Conclusion

In the end, a proper understanding of Avicenna's ontology reveals an important sense in which, after all, esse is best described as 'happening to essence.' Not in the Aristotelian sense of an 'accident' (which should come as no surprise, since we are not operating in a purely Aristotelian setting), and not as a merely clumsy locution invoked by Avicenna for lack of more elegant thinking on his part; but, rather, as invoking the images of cosmic Remaining, Procession and Reversion as an especially effective means to impress upon the analyst's own soul (as well as on the part of the reader's soul) an awareness of 'self as effect.' As in the above cases of the philosopher's viewing the motions of the Sun and of considering the nature of numbers, the Neoplatonic Methodology is here at play as well, though in this case, the very terms of an ontological analysis evoking images of analysanda first and foremost as contingent essences (or effects)—are the conduits used to prepare the analyst's soul for its own revertive act.

If this reconstruction of Avicenna's ontological sensitivities as extensions of his commitment to the Neoplatonic Methodology is right, it would seem that there is good reason to expect that the two main criticisms against Avicenna—both the charge of 'clumsy thinking' and the related charge of relying unduly upon cosmological intermediaries—will be off the mark. Ironically, it is precisely the attempts to defend Avicenna's ontology in purely Aristotelian terms—popular in the scholarship—which leave him open to these sorts of problems, problems which, once we accept the legitimacy of seeing in Avicenna a truly Neoplatonic Methodology, would fall by the wayside. For, in coming to more charitably and favorably view the import of invoking effective images—in this case, the images of cosmic Remaining, Procession and Reversion which are invoked by the language of existence's being 'added' to 'preexisting essences'—we may render these two criticisms against his system as irrelevant and misguided, talking, as it were, past his Neoplatonic project. As such, 'essentialism' as a description of this 'essence+esse' approach need no longer have the force of a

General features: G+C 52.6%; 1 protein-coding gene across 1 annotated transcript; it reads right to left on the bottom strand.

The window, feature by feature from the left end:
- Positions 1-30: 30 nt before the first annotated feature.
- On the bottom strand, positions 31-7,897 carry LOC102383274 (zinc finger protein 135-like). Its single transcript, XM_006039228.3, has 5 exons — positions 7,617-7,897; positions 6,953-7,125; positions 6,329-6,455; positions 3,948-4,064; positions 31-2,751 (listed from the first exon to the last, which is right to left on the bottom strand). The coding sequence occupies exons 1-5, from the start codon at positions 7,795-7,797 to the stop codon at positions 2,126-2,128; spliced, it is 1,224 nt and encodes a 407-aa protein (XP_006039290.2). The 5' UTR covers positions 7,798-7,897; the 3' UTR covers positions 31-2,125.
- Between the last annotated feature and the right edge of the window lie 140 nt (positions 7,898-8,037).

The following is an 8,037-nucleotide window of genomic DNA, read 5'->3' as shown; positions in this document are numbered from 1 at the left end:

'charge' against Avicenna, and may rather be viewed as a viable alternative to Aquinas' more direct 'existentialist' analysis.

Was this article helpful?

0 0

Post a comment